A number of data center initiatives emerged in Norway as a result of CERN’s plans to locate its LHC/WLCg Tier-0 compute and storage equipment at a green and cost-efficient location in one of its members countries by 2014.
With the Norwegian market representing some 50.000 m2 floor space in total, it is clear that the European market must be the main market place. The annual growth is estimated by Gartner group to 250.000 m2 for the 17 largest cities in Europe.
In the Nordic countries with cool temperatures, cool water and an electricity generation that is nearly entirely from renewable sources, the carbon footprint of data centres and compute equipment isn’t an issue. This in contrast in with countries that have another climate and use non-renewable energy sources with large greenhouse emissions due to this use of fossil energy sources such as coal, oil and natural gas. But “It is not enough to have a hole in the mountains or a vacant room. Expertise and capital are very important factors” according to project manager Maria Dupont of ICT-Norge.
Currently there are three very similar initiatives in constructing large data centers inside mountains. Here a short summary based on the latest issue of META a magazine about the e-infrastructure for computational science in Norway.
Rjukan Mountain Hall – RMH
Rjukan Mountain Hall is a greenfield company set up to provide data center facilities from the Rjukan area. A twin-site datacenter is planned, providing 60 000 m2 data floor space. Phase 1 of the datacenter development will include all groundwork, and provide the market with 7 000 m2 data floor space. RMH is planned ready for operation 2H2013
The base design will support an average power density of 3 kW/m2. With an average footprint per rack of 3 m2, the design supports an average power density per rack of 9 kW/rack. Based on individual customer needs, the design can modulary be adjusted to support a power density per rack around 25 kW. The cooling design will vary with the actual power density per module, and will be a combination of air- and water based solutions.
Tinn Energi AS and adjacent utility companies have together built a local and regional fiber infrastructure, offering carrier neutral fiber communication (DWDM with multiple 10 gbps and 100 gbps links) between Rjukan and Oslo. Stage one offers access to PoPs in Oslo, where several multinational providers are present, providing further access to the home market and Europe. During 2011 another link to the west coast of Norway will be ready, offering capacity to UK (Kårstø), as well as a link to Denmark via Kristiansand. The power design will support a total capacity of 200 MW for a fully loaded data center. The physical location of each of the two sites will be situated next-door to a local hydro power plant, ensuring minimal losses in power transportation.
Also another data center project has seen the light at Rjukan. But this one is outside the mountain. Company Rjukan Technology Center, hopes to create a data-center in the old industrial park to the Norwegian Hydro.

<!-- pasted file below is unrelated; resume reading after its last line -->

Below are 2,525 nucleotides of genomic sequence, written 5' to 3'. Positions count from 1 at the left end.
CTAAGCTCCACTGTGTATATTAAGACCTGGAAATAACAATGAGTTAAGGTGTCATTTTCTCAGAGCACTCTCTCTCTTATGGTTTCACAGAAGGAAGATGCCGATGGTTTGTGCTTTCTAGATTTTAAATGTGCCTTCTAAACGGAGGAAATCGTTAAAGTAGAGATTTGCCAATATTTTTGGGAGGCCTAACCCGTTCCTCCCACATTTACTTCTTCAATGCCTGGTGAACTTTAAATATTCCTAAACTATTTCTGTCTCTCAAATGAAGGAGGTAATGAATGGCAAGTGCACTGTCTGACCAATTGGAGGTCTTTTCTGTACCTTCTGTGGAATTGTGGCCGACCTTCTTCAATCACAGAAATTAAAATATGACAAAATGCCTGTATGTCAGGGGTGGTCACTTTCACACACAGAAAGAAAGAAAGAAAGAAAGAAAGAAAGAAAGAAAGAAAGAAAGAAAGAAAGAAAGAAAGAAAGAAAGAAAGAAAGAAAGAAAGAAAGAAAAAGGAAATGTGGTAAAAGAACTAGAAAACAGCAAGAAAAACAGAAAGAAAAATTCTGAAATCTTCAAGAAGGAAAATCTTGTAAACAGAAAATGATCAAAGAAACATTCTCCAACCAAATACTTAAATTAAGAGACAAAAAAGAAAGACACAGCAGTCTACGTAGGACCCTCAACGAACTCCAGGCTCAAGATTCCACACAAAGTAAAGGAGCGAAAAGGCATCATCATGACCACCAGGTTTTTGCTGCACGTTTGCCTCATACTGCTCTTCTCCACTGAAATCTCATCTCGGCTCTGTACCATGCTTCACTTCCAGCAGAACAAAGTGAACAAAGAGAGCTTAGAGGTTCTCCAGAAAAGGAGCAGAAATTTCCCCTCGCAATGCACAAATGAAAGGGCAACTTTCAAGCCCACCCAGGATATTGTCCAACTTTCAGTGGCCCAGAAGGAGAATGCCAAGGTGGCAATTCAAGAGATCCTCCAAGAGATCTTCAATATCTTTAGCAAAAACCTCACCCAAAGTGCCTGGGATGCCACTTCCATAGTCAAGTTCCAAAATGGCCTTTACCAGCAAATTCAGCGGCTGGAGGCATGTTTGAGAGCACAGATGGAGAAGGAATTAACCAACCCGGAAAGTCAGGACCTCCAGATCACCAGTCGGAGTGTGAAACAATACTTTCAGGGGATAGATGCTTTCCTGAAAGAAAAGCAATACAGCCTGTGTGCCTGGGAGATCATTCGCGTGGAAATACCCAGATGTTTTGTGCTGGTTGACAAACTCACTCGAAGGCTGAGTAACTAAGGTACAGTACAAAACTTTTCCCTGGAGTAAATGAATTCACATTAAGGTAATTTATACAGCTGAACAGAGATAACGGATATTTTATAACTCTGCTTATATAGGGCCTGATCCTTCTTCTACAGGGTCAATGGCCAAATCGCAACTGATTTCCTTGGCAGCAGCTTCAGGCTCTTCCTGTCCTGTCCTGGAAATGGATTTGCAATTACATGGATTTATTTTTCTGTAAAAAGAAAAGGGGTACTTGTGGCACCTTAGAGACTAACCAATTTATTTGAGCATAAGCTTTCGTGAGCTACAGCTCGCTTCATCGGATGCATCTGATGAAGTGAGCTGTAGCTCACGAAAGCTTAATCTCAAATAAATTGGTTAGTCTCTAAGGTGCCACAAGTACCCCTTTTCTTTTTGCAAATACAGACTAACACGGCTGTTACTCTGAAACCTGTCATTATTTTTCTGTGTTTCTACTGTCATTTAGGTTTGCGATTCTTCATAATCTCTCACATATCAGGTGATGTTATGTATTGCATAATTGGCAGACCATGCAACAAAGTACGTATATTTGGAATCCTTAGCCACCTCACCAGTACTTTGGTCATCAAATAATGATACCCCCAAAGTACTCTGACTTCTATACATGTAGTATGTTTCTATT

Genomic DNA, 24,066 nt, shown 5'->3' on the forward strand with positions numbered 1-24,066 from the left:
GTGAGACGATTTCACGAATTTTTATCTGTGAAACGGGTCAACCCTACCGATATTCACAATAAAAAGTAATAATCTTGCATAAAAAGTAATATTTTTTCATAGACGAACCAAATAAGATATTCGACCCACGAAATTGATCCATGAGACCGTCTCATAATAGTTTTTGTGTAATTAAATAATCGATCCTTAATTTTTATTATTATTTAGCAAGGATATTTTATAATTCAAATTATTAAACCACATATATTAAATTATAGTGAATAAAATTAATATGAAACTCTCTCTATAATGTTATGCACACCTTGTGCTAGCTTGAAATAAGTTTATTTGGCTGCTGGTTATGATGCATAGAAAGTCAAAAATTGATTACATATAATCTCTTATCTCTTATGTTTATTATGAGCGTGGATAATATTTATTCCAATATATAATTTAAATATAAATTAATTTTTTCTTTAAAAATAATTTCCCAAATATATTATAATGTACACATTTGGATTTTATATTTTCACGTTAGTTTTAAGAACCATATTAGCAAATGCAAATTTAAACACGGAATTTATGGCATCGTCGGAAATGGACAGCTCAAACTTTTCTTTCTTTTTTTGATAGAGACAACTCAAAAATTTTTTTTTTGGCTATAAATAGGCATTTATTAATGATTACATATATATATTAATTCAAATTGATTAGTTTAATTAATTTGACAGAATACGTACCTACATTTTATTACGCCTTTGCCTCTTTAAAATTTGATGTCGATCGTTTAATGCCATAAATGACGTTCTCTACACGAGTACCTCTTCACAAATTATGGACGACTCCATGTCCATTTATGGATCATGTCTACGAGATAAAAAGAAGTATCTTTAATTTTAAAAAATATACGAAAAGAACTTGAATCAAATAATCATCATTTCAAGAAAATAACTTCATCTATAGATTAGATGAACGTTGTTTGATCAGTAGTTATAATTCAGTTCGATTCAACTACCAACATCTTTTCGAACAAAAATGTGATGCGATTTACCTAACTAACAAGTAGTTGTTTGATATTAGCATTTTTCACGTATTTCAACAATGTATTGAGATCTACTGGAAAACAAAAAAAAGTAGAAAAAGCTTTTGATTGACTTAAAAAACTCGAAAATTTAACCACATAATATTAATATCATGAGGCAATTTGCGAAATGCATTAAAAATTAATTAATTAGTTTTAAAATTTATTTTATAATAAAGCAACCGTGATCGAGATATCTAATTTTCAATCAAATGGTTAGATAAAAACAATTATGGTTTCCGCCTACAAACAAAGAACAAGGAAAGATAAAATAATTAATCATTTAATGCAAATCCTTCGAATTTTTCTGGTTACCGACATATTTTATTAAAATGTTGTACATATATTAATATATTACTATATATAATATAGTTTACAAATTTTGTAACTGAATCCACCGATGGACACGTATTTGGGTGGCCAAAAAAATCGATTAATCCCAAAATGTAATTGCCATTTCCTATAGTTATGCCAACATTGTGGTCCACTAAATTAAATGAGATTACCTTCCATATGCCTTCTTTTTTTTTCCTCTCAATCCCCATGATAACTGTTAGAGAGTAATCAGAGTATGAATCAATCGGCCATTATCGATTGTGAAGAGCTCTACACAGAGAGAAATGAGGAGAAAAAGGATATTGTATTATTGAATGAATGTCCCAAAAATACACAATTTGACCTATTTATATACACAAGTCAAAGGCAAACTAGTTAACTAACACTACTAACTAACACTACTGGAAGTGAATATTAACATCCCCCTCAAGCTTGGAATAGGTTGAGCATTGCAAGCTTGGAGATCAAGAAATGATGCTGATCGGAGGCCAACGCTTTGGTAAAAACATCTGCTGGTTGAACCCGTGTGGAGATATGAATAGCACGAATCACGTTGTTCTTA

Two years ago NATO removed the torpedoes and mines that were stored in the mountain halls constructed for storage of ammunition for the North Atlantic fleet in Rennesøy, just outside Stavanger. Now Green Mountain Data Centre AS (GMDC), which is owned by Smedvig Group, is now in the start-up phase. The actual construction work at the site has already started and the data center is expected to be operational in the second quarter of 2012.
Three buildings of 3.730 m2 side by side inside the mountain – all interconnected by wide pass-ways in both ends of the halls were constructed in 1964 and another three halls, 8.500 m2, were finalised in 1994. The cooling system will be designed as an S+S system drawing water from about 100 m depth, in the first stage prepared for a capacity up to 25 MW. The heat from the data halls will be removed over titanium heat exchangers. Communications is arranged through multiple high quality fibre connections to POPs in Stavanger area by Lyse Power.
Lefdal Mine Project
This Lefdal mine initiative tries to explotate the mine in Lefdal, which is the world’s largest underground olivine mine. It is located in the region Sogn og Fjordane between Måløy and Nordfjordeid. The mine is situated by a deep, cold fjord with a stable and ample supply of Co2-neutral energy (hydroelectric and wind). For Local Host this was the reason to take the opportunity to invite a selection of enterprises to contribute with economic and/or technological expertise in the pilot study “Data storage in Lefdal Gruve”. The pilot study is to explore the feasibility of establishing an eco-friendly datacenter with great capacity which is able to meet the need for data centers both nationally and internationally in the olivine mine of Lefdal. The project is funded by the Ministry of Governmental Administration and Reform and Innovation Norway and is a follow-up of ICT Norway’s report “Cloud and Fjords”. See also the blog entry ‘Underground green datacenter city‘.